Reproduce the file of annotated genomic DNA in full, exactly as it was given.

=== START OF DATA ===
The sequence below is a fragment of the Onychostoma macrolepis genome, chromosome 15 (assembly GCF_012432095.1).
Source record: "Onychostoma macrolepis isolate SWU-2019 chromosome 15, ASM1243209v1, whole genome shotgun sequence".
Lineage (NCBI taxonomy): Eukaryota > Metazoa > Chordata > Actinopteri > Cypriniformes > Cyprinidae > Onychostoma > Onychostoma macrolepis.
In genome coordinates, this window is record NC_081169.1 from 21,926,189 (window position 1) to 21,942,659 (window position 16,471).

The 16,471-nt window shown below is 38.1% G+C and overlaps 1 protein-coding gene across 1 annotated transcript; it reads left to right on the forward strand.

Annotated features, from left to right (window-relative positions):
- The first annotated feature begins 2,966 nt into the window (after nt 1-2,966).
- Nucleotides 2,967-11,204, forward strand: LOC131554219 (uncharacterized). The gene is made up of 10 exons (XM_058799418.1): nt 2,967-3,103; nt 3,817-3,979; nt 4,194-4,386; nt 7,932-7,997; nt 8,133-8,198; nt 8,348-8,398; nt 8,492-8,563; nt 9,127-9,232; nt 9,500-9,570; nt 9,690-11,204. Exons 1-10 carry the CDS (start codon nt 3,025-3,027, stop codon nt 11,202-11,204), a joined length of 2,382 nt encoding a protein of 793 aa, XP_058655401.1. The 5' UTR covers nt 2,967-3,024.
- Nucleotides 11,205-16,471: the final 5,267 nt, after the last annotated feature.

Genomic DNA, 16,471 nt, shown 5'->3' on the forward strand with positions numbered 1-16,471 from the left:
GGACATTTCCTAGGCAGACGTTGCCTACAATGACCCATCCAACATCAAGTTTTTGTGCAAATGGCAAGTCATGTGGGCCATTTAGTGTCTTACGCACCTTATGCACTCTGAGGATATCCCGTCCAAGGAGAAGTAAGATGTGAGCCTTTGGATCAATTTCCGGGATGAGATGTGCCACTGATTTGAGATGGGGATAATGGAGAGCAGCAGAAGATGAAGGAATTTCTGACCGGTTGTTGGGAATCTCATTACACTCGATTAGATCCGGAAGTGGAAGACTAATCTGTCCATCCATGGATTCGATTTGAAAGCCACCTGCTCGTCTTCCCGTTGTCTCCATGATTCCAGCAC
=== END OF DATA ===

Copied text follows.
The sequence below is a fragment of the Onychostoma macrolepis genome, chromosome 15 (assembly GCF_012432095.1).
Source record: "Onychostoma macrolepis isolate SWU-2019 chromosome 15, ASM1243209v1, whole genome shotgun sequence".
Lineage (NCBI taxonomy): Eukaryota > Metazoa > Chordata > Actinopteri > Cypriniformes > Cyprinidae > Onychostoma > Onychostoma macrolepis.
In genome coordinates, this window is record NC_081169.1 from 21,926,189 (window position 1) to 21,942,659 (window position 16,471).

The 16,471-nt window shown below is 38.1% G+C and overlaps 1 protein-coding gene across 1 annotated transcript; it reads left to right on the forward strand.

Annotated features, from left to right (window-relative positions):
- The first annotated feature begins 2,966 nt into the window (after nt 1-2,966).
- Nucleotides 2,967-11,204, forward strand: LOC131554219 (uncharacterized). The gene is made up of 10 exons (XM_058799418.1): nt 2,967-3,103; nt 3,817-3,979; nt 4,194-4,386; nt 7,932-7,997; nt 8,133-8,198; nt 8,348-8,398; nt 8,492-8,563; nt 9,127-9,232; nt 9,500-9,570; nt 9,690-11,204. Exons 1-10 carry the CDS (start codon nt 3,025-3,027, stop codon nt 11,202-11,204), a joined length of 2,382 nt encoding a protein of 793 aa, XP_058655401.1. The 5' UTR covers nt 2,967-3,024.
- Nucleotides 11,205-16,471: the final 5,267 nt, after the last annotated feature.

Genomic DNA, 16,471 nt, shown 5'->3' on the forward strand with positions numbered 1-16,471 from the left:
GGACATTTCCTAGGCAGACGTTGCCTACAATGACCCATCCAACATCAAGTTTTTGTGCAAATGGCAAGTCATGTGGGCCATTTAGTGTCTTACGCACCTTATGCACTCTGAGGATATCCCGTCCAAGGAGAAGTAAGATGTGAGCCTTTGGATCAATTTCCGGGATGAGATGTGCCACTGATTTGAGATGGGGATAATGGAGAGCAGCAGAAGATGAAGGAATTTCTGACCGGTTGTTGGGAATCTCATTACACTCGATTAGATCCGGAAGTGGAAGACTAATCTGTCCATCCATGGATTCGATTTGAAAGCCACCTGCTCGTCTTCCCGTTGTCTCCATGATTCCAGCAC